Ancient Monuments

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Manor house at Mudgley

A Scheduled Monument in Wedmore, Somerset

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Latitude: 51.2069 / 51°12'24"N

Longitude: -2.7984 / 2°47'54"W

OS Eastings: 344323.702981

OS Northings: 145604.747875

OS Grid: ST443456

Mapcode National: GBR MG.46VJ

Mapcode Global: VH7D7.FXZN

Entry Name: Manor house at Mudgley

Scheduled Date: 9 December 1976

Source: Historic England

Source ID: 1006136

English Heritage Legacy ID: SO 457

County: Somerset

Civil Parish: Wedmore

Traditional County: Somerset

Lieutenancy Area (Ceremonial County): Somerset


Medieval manor house 120m west of Court Farm.

Source: Historic England


This record was the subject of a minor enhancement on 27 August 2015. This record has been generated from an "old county number" (OCN) scheduling record. These are monuments that were not reviewed under the Monuments Protection Programme and are some of our oldest designation records.

This monument includes a medieval manor house situated on the lower gentle south facing slopes of Mudgley Hill just above the surrounding floodplain on the Levels at Aller Moor. The manor house survives as largely buried structures, layers and deposits with some visible earthworks such as platforms and low banks. Discovered in around 1827 when it was bisected by the Wedmore Turnpike, excavations by Hervey in 1878 recovered the foundations of the capital messuage of the Manor of Wedmore, the manor had been disparked in 1535. In 1878 it was known locally as ‘King Alfred’s Palace’ an optimistic association with the Peace of Wedmore in 878. The excavations, however, revealed 12th to 16th century buildings including a hall or barn measuring approximately 29m long by 12m wide, an underground storage room of 6m by 5m all set within a quadrangle measuring 50m by 37m. Finds included medieval coins of Richard II and Edward II, tokens, coarse pottery, a spur, an arrowhead and part of a chimney top. Known locally as ‘Court Garden’ it was the site of the summer palace of Dean Ivo and subsequent deans of Wells.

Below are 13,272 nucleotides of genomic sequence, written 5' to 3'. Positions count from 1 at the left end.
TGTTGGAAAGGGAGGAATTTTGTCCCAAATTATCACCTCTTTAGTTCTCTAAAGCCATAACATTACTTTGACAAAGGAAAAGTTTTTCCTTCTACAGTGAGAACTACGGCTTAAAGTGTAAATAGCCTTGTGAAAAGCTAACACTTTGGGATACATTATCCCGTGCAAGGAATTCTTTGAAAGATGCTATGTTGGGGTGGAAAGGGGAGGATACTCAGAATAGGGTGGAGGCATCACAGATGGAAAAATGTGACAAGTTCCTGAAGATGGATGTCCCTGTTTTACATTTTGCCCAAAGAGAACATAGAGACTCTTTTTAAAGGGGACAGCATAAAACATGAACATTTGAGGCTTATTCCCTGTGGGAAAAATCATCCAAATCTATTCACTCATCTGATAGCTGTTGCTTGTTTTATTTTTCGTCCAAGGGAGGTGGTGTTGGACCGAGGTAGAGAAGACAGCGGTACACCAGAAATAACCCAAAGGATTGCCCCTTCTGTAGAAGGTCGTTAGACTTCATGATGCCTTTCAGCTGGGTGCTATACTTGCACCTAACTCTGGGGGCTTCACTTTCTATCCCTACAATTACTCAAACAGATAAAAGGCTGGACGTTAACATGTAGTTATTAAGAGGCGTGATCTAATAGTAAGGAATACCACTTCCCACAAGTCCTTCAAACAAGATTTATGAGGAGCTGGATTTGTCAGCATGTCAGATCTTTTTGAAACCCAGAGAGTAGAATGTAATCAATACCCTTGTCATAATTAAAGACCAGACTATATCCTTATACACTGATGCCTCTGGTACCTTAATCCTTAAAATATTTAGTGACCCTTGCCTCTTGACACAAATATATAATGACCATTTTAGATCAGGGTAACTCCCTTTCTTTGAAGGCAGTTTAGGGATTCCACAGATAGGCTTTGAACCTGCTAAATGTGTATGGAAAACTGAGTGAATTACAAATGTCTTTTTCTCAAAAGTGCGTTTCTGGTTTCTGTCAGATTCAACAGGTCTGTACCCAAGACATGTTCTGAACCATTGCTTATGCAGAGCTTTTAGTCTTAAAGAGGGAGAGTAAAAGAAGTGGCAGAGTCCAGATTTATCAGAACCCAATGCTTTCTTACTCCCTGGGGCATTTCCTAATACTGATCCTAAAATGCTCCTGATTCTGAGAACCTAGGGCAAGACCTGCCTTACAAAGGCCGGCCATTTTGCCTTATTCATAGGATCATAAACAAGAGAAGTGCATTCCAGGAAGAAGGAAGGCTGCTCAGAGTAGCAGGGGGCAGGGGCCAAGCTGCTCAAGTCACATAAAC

Source: Historic England

Reasons for Scheduling

The medieval manor house 120m west of Court Farm was in some way similar to the Bishops' palaces of the era, since this was a high status domestic summer residence providing luxury accommodation and lodgings for the deans and their retinues in a rural setting akin to a country house. The manor house contained a range of buildings including a hall and probably a chapel, lodgings and a gatehouse arranged around a courtyard. The earliest recorded examples of such residencies date to the seventh century. Many were occupied throughout the medieval period and some continued in use into the post- medieval period; a few remain occupied today. Despite partial early excavation, this rare monument type will contain further archaeological and environmental evidence relating to its construction, development, longevity, domestic arrangements, agricultural practices, social, political and religious significance, abandonment and overall landscape context.

Source: Historic England


PastScape Monument No:-194133

Source: Historic England

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